not prevent her captors from having her impregnated, but she could thwart their plans to
imprison her offspring.
But although the mother managed to badly maul the new cub, Little Tyke was rescued
from her and sent to Hidden Valley Ranch. She lived there with Georges and Margaret
Westbeau for the rest of her life.
During that time she taught the Westbeaus, and the thousands who came in contact
with her, that much of what we believe about the nature of animals is the result of the
way in which we have treated them. Animals have learned to fear, dread and attack the
human beings who torture, imprison and kill them-- without compunction or remorse for the
enormous amount of pain and suffering they inflict on God's other creatures.
But at Hidden Valley Ranch, Little Tyke was raised with great love and kindness.
The story of her life was later chronicled by Georges Westbeau, in a book he wrote about
the gentle lioness. (Information about where to purchase this book is provided at the end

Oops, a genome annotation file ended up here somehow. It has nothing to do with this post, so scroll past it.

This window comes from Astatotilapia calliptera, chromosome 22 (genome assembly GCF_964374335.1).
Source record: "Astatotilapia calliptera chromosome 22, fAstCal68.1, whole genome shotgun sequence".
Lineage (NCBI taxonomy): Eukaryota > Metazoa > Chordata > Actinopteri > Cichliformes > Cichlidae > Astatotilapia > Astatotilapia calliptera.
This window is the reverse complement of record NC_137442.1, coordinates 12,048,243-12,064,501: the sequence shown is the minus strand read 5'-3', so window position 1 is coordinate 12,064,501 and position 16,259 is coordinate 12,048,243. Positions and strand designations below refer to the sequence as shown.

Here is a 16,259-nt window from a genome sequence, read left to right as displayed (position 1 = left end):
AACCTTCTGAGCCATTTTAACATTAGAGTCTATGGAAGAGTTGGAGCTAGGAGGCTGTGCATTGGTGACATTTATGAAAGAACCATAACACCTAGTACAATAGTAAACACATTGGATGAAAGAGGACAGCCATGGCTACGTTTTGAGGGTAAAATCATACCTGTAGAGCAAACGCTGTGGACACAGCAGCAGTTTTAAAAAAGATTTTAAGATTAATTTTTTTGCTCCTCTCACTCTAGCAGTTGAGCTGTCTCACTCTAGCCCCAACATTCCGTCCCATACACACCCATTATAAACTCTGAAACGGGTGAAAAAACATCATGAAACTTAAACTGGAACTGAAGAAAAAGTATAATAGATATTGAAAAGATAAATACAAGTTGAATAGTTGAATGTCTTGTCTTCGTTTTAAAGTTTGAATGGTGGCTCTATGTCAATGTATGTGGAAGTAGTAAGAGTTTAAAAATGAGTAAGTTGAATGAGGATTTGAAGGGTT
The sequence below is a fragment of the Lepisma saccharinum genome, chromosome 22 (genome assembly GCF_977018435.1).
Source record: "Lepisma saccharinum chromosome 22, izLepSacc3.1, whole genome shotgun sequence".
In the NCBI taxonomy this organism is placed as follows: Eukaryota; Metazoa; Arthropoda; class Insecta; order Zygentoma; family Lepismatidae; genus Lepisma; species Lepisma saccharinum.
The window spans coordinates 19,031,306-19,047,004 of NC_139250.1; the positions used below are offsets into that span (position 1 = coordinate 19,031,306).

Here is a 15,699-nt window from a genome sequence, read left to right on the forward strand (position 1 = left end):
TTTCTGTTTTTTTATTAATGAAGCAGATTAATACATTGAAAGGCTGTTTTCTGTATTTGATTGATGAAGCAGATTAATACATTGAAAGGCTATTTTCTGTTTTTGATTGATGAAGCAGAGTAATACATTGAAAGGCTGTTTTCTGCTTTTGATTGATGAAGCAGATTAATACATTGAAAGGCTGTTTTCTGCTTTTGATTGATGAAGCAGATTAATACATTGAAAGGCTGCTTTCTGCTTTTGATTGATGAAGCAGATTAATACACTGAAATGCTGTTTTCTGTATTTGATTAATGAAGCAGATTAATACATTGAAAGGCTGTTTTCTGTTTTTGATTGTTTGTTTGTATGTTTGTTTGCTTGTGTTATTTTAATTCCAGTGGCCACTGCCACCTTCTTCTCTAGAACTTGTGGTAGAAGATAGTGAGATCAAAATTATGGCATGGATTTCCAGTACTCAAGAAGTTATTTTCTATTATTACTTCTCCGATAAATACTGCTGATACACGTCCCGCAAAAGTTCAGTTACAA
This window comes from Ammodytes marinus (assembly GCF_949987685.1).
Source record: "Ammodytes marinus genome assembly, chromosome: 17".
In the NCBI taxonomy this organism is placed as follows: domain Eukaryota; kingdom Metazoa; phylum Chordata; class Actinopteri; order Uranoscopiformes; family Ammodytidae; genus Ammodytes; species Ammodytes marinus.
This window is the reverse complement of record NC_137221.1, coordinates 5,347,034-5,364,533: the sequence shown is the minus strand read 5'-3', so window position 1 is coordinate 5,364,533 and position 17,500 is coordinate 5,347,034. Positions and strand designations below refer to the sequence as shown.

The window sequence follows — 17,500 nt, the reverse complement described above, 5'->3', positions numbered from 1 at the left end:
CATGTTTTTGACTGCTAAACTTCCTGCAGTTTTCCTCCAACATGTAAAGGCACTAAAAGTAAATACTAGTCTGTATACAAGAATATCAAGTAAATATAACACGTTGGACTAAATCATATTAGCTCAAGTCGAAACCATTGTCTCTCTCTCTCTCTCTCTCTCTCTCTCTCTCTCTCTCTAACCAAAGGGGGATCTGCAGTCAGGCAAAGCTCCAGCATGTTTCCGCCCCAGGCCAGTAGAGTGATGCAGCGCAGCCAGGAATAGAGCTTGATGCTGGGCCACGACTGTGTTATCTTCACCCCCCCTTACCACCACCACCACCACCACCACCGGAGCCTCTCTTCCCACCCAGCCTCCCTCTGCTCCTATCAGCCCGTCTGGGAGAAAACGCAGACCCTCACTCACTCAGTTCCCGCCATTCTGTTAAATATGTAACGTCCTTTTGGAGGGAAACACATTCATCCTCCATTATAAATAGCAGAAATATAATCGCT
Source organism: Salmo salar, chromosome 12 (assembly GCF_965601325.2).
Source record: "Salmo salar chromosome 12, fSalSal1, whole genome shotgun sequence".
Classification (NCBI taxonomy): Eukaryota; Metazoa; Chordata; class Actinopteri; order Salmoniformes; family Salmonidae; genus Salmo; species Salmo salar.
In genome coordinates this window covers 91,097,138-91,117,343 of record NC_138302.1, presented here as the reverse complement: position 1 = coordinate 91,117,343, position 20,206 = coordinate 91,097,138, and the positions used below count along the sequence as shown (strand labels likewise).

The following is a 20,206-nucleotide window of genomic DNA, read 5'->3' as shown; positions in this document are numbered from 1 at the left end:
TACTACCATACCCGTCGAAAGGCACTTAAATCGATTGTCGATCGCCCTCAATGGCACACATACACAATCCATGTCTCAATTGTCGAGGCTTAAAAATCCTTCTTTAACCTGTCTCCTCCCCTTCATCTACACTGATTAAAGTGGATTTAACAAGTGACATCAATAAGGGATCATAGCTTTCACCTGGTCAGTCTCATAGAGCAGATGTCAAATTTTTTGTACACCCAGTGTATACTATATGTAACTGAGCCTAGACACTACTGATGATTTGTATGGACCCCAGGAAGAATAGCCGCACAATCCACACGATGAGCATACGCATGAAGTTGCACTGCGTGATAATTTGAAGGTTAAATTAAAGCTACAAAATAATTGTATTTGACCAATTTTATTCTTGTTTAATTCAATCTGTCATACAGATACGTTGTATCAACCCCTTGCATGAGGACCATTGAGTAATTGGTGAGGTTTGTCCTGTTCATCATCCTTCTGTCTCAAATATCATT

of this article.)
The numerous photos in his book show Little Tyke living with lambs, dogs, cats,
chickens and deer, in happy companionship. And the stories that Westbeau relates about
life on the Ranch make fascinating reading. But beyond the fascination and wonder of this
narrative is the deeper sense of the "rightness" that the peacefulness and
nonviolence at Hidden Valley Ranch evokes. It is a sense that the relationship between
humans and animals canand shouldbe different than it is.
But in order for this to happen, men and women must alter their behavior: it is
the savagery of the human heart that must change. We do not have to wait until God changes